Academic journal article Geopolitics, History and International Relations

The Stages of Economic Development from an Opportunity Perspective: Rostow Extended

Academic journal article Geopolitics, History and International Relations

The Stages of Economic Development from an Opportunity Perspective: Rostow Extended

Article excerpt


This paper extends Rostow's stages of economic growth model from the perspective of entrepreneurial opportunity. The paper outlines the characteristics of traditional, underdeveloped, developing, development, and post industrial economies. The author postulates that the stage of economic growth is a very important determinant upon the types of entrepreneurial opportunities available. Finally, the author also postulates that economic growth is not a linear process, citing the examples of Malaysia and Thailand.

Keywords: Rostow, economic development, growth, development, entrepreneurial opportunity, society

1. Introduction

All economies evolve and develop over time and there have been many theories developed over the years that have attempted to give both descriptive and predictive explanations. One of the more widely accepted theories was Rostow's linear stages of growth model, modified from Marx's stages theory of development, focusing upon the accumulation of capital through the utilization of both domestic savings and foreign investment as a means of creating economic growth and development.1 The Rostow model postulates that an economy goes through five stages of development - the traditional society, the pre-conditions of take-off, the take-off, the drive to maturity, and the age of mass consumption.2

However other economists pointed out that that capital accumulation is not a sufficient condition one its own for development and other cultural, political, social, institutional and geographical factors are also important in creating the right conditions for development.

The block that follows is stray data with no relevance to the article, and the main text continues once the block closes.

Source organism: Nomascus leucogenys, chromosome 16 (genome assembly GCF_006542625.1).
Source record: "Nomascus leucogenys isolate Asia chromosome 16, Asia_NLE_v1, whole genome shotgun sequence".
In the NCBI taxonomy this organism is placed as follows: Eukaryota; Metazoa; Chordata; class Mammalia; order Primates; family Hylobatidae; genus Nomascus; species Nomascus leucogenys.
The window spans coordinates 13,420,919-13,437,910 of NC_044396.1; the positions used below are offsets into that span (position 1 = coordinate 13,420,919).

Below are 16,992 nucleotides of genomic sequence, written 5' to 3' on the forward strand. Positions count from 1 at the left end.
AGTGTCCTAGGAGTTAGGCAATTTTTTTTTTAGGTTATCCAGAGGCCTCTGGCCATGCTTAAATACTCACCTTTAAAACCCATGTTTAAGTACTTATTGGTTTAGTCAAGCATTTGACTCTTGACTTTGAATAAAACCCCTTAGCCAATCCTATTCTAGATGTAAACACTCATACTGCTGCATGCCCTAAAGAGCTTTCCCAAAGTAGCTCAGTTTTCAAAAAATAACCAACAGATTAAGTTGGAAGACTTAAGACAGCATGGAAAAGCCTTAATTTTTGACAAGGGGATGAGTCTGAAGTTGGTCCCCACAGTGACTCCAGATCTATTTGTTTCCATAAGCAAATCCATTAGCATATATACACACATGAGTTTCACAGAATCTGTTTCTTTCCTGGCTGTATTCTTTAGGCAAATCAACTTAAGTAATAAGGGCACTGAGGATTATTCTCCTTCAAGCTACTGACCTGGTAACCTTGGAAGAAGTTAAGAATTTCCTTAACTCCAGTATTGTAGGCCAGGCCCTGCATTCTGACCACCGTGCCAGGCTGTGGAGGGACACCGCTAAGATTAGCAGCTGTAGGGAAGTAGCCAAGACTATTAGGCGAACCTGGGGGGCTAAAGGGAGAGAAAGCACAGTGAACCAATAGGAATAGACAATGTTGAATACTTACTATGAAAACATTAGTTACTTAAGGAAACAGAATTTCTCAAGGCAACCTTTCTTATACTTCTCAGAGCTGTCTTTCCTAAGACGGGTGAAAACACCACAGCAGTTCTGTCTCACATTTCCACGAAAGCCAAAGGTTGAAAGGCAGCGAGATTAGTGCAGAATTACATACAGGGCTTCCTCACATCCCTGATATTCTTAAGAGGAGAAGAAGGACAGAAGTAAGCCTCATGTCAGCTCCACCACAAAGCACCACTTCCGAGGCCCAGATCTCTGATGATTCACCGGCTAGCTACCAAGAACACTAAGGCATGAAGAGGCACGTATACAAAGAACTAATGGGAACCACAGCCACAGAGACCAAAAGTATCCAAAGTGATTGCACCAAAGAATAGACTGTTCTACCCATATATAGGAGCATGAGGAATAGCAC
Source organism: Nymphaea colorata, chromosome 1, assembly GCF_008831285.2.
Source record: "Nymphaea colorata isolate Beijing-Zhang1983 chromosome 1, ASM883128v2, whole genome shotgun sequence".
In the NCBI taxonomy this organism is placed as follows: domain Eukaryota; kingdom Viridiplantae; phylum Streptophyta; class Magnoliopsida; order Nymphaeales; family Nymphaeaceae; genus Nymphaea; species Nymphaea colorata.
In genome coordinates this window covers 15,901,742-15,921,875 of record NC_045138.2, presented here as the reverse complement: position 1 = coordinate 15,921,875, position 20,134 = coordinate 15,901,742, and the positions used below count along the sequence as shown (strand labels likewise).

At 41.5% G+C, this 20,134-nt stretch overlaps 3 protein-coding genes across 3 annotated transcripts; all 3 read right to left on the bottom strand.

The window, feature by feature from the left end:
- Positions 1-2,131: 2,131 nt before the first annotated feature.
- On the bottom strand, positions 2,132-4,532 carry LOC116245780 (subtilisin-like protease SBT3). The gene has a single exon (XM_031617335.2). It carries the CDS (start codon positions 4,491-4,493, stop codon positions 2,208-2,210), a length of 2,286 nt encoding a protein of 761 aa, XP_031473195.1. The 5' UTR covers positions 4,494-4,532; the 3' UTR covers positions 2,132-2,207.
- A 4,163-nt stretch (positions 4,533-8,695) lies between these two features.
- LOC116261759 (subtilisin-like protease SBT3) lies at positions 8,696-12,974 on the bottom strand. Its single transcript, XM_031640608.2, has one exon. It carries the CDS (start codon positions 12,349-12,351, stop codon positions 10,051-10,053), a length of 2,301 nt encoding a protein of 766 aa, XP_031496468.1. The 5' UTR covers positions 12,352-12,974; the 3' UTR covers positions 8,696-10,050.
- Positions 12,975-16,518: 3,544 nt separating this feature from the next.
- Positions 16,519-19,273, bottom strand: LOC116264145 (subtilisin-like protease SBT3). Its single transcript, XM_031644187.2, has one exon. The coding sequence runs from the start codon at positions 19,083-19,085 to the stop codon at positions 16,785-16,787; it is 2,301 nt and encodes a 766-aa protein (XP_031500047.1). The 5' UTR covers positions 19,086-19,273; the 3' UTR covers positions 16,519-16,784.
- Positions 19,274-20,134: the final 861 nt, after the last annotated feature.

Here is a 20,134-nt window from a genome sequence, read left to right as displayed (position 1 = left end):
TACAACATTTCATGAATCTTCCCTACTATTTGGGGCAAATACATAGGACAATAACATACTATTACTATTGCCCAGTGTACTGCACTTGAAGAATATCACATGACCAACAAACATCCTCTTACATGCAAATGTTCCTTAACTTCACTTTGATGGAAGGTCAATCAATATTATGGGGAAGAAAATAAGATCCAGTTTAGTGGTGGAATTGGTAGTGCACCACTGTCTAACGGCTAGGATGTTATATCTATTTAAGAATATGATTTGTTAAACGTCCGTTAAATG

Michael E. Porter postulated a linear stage model emphasizing a nation's type of development drivers as a source of competitive advantage.3 Porter postulated that a factor driven economy gains its competitive advantage from natural resources, favorable conditions for growing crops, and low cost labor sources, an investment driven economy from the willingness of firms and individuals to invest in modern plant, equipment, and technologies, an innovation driven economy based on firms creating novel processes, products, and business models, and a wealth driven economy (also one in decline) where investment is based on accumulated capital in low risk ventures and activities like shopping centers.

From the point of view of opportunity, the accumulation of capital, social, cultural, political, regulatory, technological, and attitudes towards risk and investment are all important factors in the creation of the opportunity landscape which is related to the stage of national development - demographically, economically, socially, regulatory, and technologically. The following paragraphs attempt to describe the stages of a nation's evolution in reference to the types of opportunities available within each stage of growth.

2. Traditional Economy

Traditional economies can be found in two forms, a subsistence society where its inhabitants live off the land on a daily basis using handed down generational knowledge with minimal outside interference, and an agrarian society where some crops are cultivated and livestock reared, producing some surpluses that can be sold or bartered to acquire outside items that the people feel they need or want. Within an agrarian society today, two types exist, one that relies on outside inputs and the other where people utilize their own inputs, reflecting their degree of both economic and social isolation. Traditional societies can usually be recognized by the high proportion of people involved in land based activities such as agriculture.

The type of activities a subsistence or agrarian society undertakes is shaped by the general topography and climate of the region they inhabit. For example, within an arid ecosystem some horticultural and pastoral activities can be undertaken, within a coastal ecosystem some livestock, fisheries, and horticulture can be undertaken, within a hilly ecosystem horticulture and livestock activities can be undertaken, and with a rain-fed ecosystem arable farming, forestry and livestock can be undertaken. …

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